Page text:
Obviously not everything will be appropriate for all libraries, but most of whats been mentioned is going on in different libraries around the country. Frank concluded with the following that it is interesting to note how in the health sector in the last 5 years there has been a sea-change. Senior LIS professionals were brought in to develop strategic plans for all the regions (as they then were), and these included patient information - i.e. how to get health information to the general public. LIS professionals in this sector are engaged with this issue.
Information Officer, Wellcome Trust Library for the History and Understanding of Medicine
The Wellcome Library's science and society collections and the development of an internet gateway on public engagement with science.
Louise spoke about how the public often have a strange perception of science from tabloid headlines which can be sensationalist and alarmist. "Stop the GM Zombie" Claims of wonder drugs and miracle cures all of which can lead to disillusionment and issues of trust with Science. The public still, on the whole, trusts GPs and non-profit making academics and it is possible that there may also be a role here for librarians, who are often regarded as trustworthy.
The Wellcome Trust
The Wellcome Trust is an independent research funding charity that has an interest in the role of science in society. It aims, among other things, to:
The Wellcome Library includes historical as well as contemporary material. It collects information on biomedical ethics, science policy and Public Engagement in Science and Technology (PEST) to research level, as well as popular science and the Consumer Health Collection aimed at a more general readership. There is also a press cuttings and current awareness collection.
The Library is open to members of the public and the catalogues can be searched online. There is also an outreach officer to promote the Trusts services through displays, exhibitions and workshops. Academic courses are run and there is liaison with local schools and colleges.
Louise then went on to describe psci-com (http://psci-com.org.uk) an Internet resource for science communicators. This acts as a gateway to high quality web resources in collaboration with BIOME and RDN. It covers practical resources and exemplar websites in the field of science as well as providing a discussion forum hosted by Jiscmail. Psci-com also has a monthly bibliography compiled by the Wellcome Trust Information Service and a selection of abstracts from journals, newspapers, books and reports. A calendar of events lists both events for a professional audience and, in a separate listing, a wide range of events aimed at engaging a public audience.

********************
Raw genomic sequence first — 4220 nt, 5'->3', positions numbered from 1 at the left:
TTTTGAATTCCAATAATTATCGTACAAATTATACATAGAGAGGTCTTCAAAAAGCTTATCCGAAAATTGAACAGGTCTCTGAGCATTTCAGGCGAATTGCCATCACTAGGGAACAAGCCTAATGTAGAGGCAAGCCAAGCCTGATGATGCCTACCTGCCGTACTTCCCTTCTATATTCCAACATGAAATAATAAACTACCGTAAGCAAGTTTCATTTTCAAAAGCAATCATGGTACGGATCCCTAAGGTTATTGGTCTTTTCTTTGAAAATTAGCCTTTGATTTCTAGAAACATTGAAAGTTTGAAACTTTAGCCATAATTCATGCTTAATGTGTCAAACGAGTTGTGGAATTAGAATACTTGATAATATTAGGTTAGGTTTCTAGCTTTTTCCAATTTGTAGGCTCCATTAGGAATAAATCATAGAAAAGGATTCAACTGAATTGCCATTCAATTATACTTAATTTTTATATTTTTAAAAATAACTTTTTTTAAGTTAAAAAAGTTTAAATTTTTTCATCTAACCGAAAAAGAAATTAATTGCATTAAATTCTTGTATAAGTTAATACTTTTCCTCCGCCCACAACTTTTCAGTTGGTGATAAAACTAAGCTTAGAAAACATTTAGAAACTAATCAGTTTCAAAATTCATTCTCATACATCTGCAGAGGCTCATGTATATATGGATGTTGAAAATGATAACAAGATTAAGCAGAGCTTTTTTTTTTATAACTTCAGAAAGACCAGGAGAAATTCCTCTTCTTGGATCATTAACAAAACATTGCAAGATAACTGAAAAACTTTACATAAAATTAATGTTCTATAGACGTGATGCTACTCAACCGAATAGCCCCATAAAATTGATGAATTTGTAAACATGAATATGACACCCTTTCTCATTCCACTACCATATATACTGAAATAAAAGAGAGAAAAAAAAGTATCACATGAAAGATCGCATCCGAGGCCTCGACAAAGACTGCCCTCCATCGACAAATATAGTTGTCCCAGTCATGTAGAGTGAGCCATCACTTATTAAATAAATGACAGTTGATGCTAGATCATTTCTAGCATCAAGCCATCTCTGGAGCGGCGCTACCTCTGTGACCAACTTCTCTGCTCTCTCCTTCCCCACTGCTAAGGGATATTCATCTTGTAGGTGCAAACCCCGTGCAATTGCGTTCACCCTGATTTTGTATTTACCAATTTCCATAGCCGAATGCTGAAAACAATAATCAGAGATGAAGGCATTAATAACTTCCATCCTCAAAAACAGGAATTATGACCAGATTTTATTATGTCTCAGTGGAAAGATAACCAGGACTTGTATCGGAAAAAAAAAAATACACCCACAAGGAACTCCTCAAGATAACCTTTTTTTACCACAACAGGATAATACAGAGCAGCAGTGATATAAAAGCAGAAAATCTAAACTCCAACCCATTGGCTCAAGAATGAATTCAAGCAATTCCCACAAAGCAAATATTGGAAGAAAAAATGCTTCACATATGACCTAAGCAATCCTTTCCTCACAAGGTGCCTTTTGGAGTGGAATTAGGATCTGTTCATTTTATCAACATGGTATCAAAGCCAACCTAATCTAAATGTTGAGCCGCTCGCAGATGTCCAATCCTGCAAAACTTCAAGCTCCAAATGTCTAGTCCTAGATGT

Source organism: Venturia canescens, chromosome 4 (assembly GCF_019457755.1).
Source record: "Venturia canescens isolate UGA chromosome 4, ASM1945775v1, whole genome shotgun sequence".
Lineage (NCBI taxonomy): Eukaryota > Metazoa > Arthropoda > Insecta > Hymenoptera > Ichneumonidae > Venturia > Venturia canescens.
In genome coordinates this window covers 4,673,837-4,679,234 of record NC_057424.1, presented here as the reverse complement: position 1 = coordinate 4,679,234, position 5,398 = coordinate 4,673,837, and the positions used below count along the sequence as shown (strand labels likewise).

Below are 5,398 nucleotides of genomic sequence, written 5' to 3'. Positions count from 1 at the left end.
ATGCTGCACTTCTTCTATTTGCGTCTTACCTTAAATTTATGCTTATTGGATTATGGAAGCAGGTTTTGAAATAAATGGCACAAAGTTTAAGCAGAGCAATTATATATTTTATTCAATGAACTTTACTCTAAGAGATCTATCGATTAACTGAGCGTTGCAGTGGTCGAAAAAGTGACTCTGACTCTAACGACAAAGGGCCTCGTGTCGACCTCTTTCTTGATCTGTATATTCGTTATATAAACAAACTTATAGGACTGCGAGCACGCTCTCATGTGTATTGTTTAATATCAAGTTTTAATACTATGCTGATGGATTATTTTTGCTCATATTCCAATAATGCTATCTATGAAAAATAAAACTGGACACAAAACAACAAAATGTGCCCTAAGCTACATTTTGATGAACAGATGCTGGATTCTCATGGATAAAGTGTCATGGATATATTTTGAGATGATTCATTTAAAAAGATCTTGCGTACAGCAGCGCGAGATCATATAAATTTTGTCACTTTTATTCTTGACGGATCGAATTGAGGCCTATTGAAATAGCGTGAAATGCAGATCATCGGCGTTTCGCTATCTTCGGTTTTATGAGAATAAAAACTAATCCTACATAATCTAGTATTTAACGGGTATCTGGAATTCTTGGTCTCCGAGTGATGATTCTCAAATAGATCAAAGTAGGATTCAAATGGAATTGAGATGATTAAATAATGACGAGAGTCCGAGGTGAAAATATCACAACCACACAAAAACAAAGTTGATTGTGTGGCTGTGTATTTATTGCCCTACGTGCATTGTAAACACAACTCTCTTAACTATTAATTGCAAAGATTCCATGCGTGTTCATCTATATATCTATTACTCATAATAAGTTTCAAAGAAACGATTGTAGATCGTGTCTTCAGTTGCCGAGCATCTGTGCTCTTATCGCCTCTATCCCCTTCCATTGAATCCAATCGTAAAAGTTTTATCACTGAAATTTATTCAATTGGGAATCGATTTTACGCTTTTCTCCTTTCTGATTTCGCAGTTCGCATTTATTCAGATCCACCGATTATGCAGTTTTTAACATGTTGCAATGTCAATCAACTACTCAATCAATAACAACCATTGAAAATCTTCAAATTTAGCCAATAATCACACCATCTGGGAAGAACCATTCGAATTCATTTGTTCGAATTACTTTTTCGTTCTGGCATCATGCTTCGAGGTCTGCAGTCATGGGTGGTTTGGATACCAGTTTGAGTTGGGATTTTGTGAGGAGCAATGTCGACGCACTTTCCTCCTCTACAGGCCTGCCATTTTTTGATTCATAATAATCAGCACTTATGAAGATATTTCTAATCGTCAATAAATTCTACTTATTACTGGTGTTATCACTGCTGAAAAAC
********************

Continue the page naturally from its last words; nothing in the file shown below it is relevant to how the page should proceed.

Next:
Developments for the future include increasing the size of the database at a rate of 30-40 new records a month, and further development of psci-comlit a searchable database of journal and newspaper articles. Louise concluded that Science in Society information needs to be both practical and academic based to reach a diverse audience and she invited people to Email her with suggestions for additions to the lists of websites or events.
Research Centre for Social Sciences, Edinburgh University
What can librarians do by way of outreach to the public?
Moyra talked about librarians already having the skills and attributes to help promote an understanding of science. We know how to find information, we have good organisational skills, we are reliable and we have curiosity.
We heard how, in Edinburgh, there is a science festival each year where science is found to be fun. It engages people of all ages and from many countries; hands on activities have no language barrier. In other areas of the UK there are events which can foster scientific enthusiasm such as Café Scientifique meetings and activities in local museums.
The librarian's role is not necessarily to put on events, but to be aware of what is happening and to direct people to appropriate activities for their level of interest and understanding to be a facilitator. The growth of interest in science can be seen throughout the media:-
Moyra concluded by urging us to visit http://www.savebritishscience.org.uk/ and to just GET INVOLVED!!
Key Account Manager, Royal Society of Chemistry
The Royal Society of Chemistry
Mike started by giving us a bit of background to the history of the Society and its functions as a publisher, a guardian of a journal archive and a promoter of chemical information. It has 45,000 members, making it one of the largest Royal Societies, with 36,000 based in the UK and 9,000 overseas with a large number based in the Commonwealth. It has 260 employees with the majority being based at the Cambridge site. The object of the Society, which dates back to 1848 for which the Society is constituted, is 'the general advancement of chemical science and its application.
The Society achieves this through
Mike gave some colourful examples of involvement in recent discussions and aims to promote Chemistry, such as
How to make the perfect cup of tea (Dr. Andrew Stapley Loughborough University) and Can we create a love potion such as that in a Midsummer Nights Dream? (Charles Sell, a fellow of the Royal Society of Chemistry.) Both of which received widespread media attention.
The Library comes under the publishing section and it is the biggest devoted to Chemistry in Europe. It has both serials and books and a foreign language section, that is often used by the British Library. It also has a unique image collection (around eight thousand of which two thousand have been digitised.)
Forty to fifty books a year are published by the RSC in diverse areas of Chemistry with topics such as forensic science being very popular, as well as reviews and handbooks. A number of databases and databanks are produced including:
Sixteen primary journals are published; five of which are joint ventures with other societies or organisations. These include:
Mike gave the background to electronic publishing. With all the journals being available online from 1997 with a rolling period of three years that are available for freeand e-referencing, . Other electronic innovations that are planned include e-submissions reference linking and citation tracking.
RSC Journals Archive Project
Mike then mentioned the RSC Journals Archive Project and the digitisation of the all the RSC's journals a job, which was contracted out to be done in India. This will include all RSC Journal material 1841 - 1996. This amounts to 1.2 million pages or 200 gigabytes of electronic material. He outlined some of the specific challenges in dealing with difficult material such as spinning discs and other items with moving parts. It is planned to become live in January 2004.